Related Technical Notes
We provide an extensive selection of Molecular Probes secondary immunoreagents for use in fluorescence microscopy, flow cytometry and microplate assays, as well as protein and nucleic acid blots and microarrays. Because of their brightness and photostability, the Alexa Fluor conjugates are superior to most conventional fluorescent secondary reagents (Figure 7.2.1, Figure 7.2.2, Figure 7.2.3) and are the detection reagents of choice for many immunofluorescence microscopy, in situ hybridization and bead-based applications. Properties of the organic fluorophores we use to prepare our conjugates are described in detail in Fluorophores and Their Amine-Reactive Derivatives—Chapter 1. We also offer Qdot secondary antibody conjugates (Qdot nanocrystal secondary antibody conjugates—Table 6.11), which combine the fluorescence characteristics of Qdot nanocrystals with the selective binding of F(ab’)2 fragments from affinity-purified secondary antibodies; the physical and spectroscopic properties of Qdot nanocrystals are discussed in Qdot Nanocrystals—Section 6.6. In addition to our extensive line of species-specific antibodies, isotype-specific antibodies and F(ab')2 fragments (Antibody Structure and Classification—Note 7.1), we prepare fluorescent conjugates of protein A and protein G—bacterial proteins that bind with high affinity to the Fc portion of various classes and subclasses of immunoglobulins from many species.
The next section of this chapter is devoted to our Zenon antibody labeling technology (Zenon Technology: Versatile Reagents for Immunolabeling—Section 7.3). The Zenon antibody labeling technology uses affinity-purified dye- or enzyme-labeled Fab fragments of Fc-specific anti-IgG antibodies for the rapid and quantitative labeling of an intact mouse, rabbit, goat or human IgG antibody. The Zenon labeling method has several advantages over use of the secondary antibodies discussed in this section, including:
- The Zenon labeling method is suitable for quantitatively labeling submicrogram amounts of an antibody in a few minutes and is not affected by the presence of non-antibody proteins or amine-containing buffers in the sample.
- Multiple antibodies derived from the same species can be used in the same experiment.
- The conjugate's degree of substitution and brightness can be easily adjusted.
- The Zenon labeled antibody complexes can be combined with labeled primary and secondary antibodies in most protocols.
The fluorescence intensity of the Zenon labeled antibody complexes may be two- to threefold less than that of labeled secondary antibodies.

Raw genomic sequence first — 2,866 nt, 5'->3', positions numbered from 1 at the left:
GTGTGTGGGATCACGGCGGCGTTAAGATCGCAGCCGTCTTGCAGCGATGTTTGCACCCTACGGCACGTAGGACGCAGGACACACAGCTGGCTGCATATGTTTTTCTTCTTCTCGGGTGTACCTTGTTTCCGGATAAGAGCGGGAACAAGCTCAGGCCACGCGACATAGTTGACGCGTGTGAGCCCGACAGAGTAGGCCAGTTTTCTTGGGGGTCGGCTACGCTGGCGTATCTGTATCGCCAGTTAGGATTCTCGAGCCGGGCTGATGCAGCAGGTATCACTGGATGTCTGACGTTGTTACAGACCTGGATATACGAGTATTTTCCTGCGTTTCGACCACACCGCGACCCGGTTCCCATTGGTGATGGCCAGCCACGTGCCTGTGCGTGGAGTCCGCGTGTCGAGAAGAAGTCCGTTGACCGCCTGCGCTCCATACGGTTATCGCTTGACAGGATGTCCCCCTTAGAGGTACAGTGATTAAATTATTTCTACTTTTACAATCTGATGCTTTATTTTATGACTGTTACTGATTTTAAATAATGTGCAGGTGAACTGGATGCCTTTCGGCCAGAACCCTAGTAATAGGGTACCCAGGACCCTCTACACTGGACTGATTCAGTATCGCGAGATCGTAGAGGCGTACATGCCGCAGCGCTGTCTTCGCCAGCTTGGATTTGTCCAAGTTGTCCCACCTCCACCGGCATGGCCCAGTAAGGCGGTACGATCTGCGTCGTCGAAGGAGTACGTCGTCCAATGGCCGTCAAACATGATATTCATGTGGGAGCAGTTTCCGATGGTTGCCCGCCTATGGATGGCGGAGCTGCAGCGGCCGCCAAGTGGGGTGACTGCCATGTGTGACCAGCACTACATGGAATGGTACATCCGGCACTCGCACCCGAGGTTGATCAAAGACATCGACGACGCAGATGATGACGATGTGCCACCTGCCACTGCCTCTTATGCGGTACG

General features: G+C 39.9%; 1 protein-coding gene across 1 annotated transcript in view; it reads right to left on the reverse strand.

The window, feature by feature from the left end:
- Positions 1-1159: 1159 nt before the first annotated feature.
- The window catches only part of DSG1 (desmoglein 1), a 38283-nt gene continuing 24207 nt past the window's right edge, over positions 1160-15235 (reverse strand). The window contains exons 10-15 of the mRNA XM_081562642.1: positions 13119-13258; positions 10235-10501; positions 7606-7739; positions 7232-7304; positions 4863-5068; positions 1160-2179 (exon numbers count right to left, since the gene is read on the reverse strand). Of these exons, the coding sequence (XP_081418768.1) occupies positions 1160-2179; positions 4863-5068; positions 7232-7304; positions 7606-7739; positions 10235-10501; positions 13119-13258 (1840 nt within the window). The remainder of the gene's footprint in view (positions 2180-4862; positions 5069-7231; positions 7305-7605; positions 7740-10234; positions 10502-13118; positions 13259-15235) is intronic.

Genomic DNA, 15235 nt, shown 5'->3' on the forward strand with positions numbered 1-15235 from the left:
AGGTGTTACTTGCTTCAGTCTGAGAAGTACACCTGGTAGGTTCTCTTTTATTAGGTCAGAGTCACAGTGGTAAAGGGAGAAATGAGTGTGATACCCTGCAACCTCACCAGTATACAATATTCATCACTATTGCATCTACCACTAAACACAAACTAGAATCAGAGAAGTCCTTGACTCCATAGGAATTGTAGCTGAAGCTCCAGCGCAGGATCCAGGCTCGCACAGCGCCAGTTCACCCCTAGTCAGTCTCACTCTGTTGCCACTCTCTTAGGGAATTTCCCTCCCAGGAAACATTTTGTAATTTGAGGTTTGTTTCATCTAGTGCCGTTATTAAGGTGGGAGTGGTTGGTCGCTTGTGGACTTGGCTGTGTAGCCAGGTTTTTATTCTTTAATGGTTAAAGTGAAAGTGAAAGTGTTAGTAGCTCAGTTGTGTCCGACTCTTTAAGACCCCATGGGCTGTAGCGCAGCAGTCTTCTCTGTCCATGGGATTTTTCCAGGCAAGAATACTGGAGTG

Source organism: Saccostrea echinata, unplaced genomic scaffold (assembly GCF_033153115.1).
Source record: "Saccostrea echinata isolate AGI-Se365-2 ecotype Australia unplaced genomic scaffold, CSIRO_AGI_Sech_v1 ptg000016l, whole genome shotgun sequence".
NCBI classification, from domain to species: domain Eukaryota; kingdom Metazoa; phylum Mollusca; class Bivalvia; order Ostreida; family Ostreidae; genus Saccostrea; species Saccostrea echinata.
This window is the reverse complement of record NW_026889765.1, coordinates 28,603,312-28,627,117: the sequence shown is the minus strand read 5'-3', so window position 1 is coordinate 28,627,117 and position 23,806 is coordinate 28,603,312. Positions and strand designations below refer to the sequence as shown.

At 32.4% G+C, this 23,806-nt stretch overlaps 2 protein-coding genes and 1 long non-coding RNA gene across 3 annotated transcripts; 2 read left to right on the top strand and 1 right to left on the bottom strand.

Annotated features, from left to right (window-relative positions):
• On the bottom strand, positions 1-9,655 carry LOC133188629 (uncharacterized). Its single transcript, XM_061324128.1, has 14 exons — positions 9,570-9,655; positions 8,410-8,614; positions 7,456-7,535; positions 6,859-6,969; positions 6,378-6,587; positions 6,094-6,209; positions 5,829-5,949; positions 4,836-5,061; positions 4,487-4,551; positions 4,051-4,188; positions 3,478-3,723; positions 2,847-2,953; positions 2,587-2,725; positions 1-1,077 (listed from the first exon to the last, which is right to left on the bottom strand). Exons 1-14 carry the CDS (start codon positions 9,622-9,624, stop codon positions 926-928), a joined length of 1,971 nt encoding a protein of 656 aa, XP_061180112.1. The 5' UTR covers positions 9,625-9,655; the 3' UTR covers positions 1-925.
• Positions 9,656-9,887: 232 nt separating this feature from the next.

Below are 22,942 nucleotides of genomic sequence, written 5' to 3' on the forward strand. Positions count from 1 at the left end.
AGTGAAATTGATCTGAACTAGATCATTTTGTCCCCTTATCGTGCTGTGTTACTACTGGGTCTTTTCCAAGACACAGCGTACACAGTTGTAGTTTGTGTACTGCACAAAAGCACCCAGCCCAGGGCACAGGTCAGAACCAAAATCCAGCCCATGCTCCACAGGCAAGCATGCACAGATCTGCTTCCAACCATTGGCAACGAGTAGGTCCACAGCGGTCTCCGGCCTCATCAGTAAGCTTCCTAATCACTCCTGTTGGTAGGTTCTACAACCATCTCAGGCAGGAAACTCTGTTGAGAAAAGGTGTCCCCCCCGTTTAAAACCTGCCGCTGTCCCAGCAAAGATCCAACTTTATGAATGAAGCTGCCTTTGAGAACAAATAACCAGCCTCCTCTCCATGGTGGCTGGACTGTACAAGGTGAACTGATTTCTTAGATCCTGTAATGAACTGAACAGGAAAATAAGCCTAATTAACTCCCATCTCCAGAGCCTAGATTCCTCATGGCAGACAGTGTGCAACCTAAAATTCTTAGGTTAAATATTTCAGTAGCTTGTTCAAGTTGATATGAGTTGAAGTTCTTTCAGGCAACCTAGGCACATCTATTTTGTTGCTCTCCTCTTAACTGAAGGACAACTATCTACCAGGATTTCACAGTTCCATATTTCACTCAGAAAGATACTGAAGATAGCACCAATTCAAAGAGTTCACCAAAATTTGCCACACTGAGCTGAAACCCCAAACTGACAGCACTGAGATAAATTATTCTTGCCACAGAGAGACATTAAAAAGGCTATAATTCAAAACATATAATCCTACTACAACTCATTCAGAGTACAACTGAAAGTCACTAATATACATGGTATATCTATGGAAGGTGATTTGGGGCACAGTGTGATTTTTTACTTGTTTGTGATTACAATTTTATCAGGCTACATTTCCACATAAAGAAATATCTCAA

Figure 7.2.1 Brightness comparison of Molecular Probes Alexa Fluor 488 goat anti–mouse IgG antibody with Cy2 goat anti–mouse IgG antibody from Jackson ImmunoResearch. Human blood was blocked with normal goat serum and incubated with an anti-CD3 mouse monoclonal antibody; cells were washed, resuspended and incubated with either Alexa Fluor 488 or Cy2 goat anti–mouse IgG antibody at equal concentrations. Red blood cells were lysed, and the samples were analyzed with a flow cytometer equipped with a 488 nm argon-ion laser and a 525 ± 10 nm bandpass emission filter.
Figure 7.2.2 Brightness comparison of Molecular Probes Alexa Fluor 555 goat anti–mouse IgG antibody with Cy3 goat anti–mouse IgG antibody conjugates commercially available from several other companies. Human blood was blocked with normal goat serum and incubated with an anti-CD3 mouse monoclonal antibody; cells were washed, resuspended and incubated with either the Alexa Fluor 555 or Cy3 goat anti–mouse IgG antibody at equal concentrations. Red blood cells were lysed and the samples were analyzed with a flow cytometer equipped with a 488 nm argon-ion laser and a 585 ± 21 nm bandpass emission filter.
Figure 7.2.3 Brightness comparison of Molecular Probes Alexa Fluor 647 goat anti–mouse IgG antibody with Cy5 goat anti–mouse IgG antibody conjugates commercially available from other companies. Human blood was blocked with normal goat serum and incubated with an anti-CD3 mouse monoclonal antibody; cells were washed, resuspended and incubated with either Alexa Fluor 647 or Cy5 goat anti–mouse IgG antibody at equal concentrations. Red blood cells were lysed and the samples were analyzed with a flow cytometer equipped with a 633 nm He-Ne laser and a longpass emission filter (>650 nm).
We offer fluorescent secondary antibody conjugates directed against IgG from a variety of species, including human, mouse, rabbit, rat, chicken, goat, guinea pig, hamster and sheep (Summary of Molecular Probes secondary antibody conjugates—Table 7.1). These anti-IgG antibodies are available with a wide selection of fluorophores, including our:
- Blue-fluorescent Alexa Fluor 350 (), Alexa Fluor 405, Marina Blue, Cascade Blue and Pacific Blue dyes
- Green-fluorescent Alexa Fluor 488 (, , ), Oregon Green 488, Oregon Green 514 (), BODIPY FL () and fluorescein dyes
- Yellow-green–fluorescent Alexa Fluor 430 and Alexa Fluor 514 dyes
- Yellow-fluorescent Alexa Fluor 532 dye ()
- Orange-fluorescent Pacific Orange, Alexa Fluor 546 (), Alexa Fluor 555, tetramethylrhodamine and R-phycoerythrin (R-PE) dyes
- Red-orange–fluorescent Alexa Fluor 568 and Rhodamine Red-X dyes
- Red-fluorescent Alexa Fluor 594 (), Alexa Fluor 610, Texas Red and Texas Red-X dyes
- Far-red–fluorescent Alexa Fluor 633, Alexa Fluor 635, Alexa Fluor 647 (), Alexa Fluor 660, Alexa Fluor 680 and allophycocyanin dyes
- Infrared-fluorescent Alexa Fluor 700, Alexa Fluor 750 and Alexa Fluor 790 dyes
- Alexa Fluor dye–R-phycoerythrin (R-PE) tandem conjugates, which can each be excited with the 488 nm spectral line of the argon-ion laser, but exhibit long-wavelength emission maxima (627 nm for the Alexa Fluor 610–R-PE conjugates, 667 nm for the Alexa Fluor 647–R-PE conjugates and 702 nm for the Alexa Fluor 680–R-PE conjugates)
- Alexa Fluor dye–allophycocyanin (APC) tandem conjugates, which can each be excited by the 633 nm spectral line of the He-Ne laser or by 635 nm diode lasers with emission beyond 700 nm
Our species-specific anti-IgG antibodies, which are raised against IgG heavy and light chains, are affinity purified and adsorbed against the sera of a number of species to minimize crossreactivity. For multilabeling experiments in which crossreactivity is critical, we offer highly cross-adsorbed goat anti–mouse IgG and goat anti–rabbit IgG antibodies. See the accompanying product information for a complete list of IgG and sera against which our anti-IgG antibodies have been cross-adsorbed.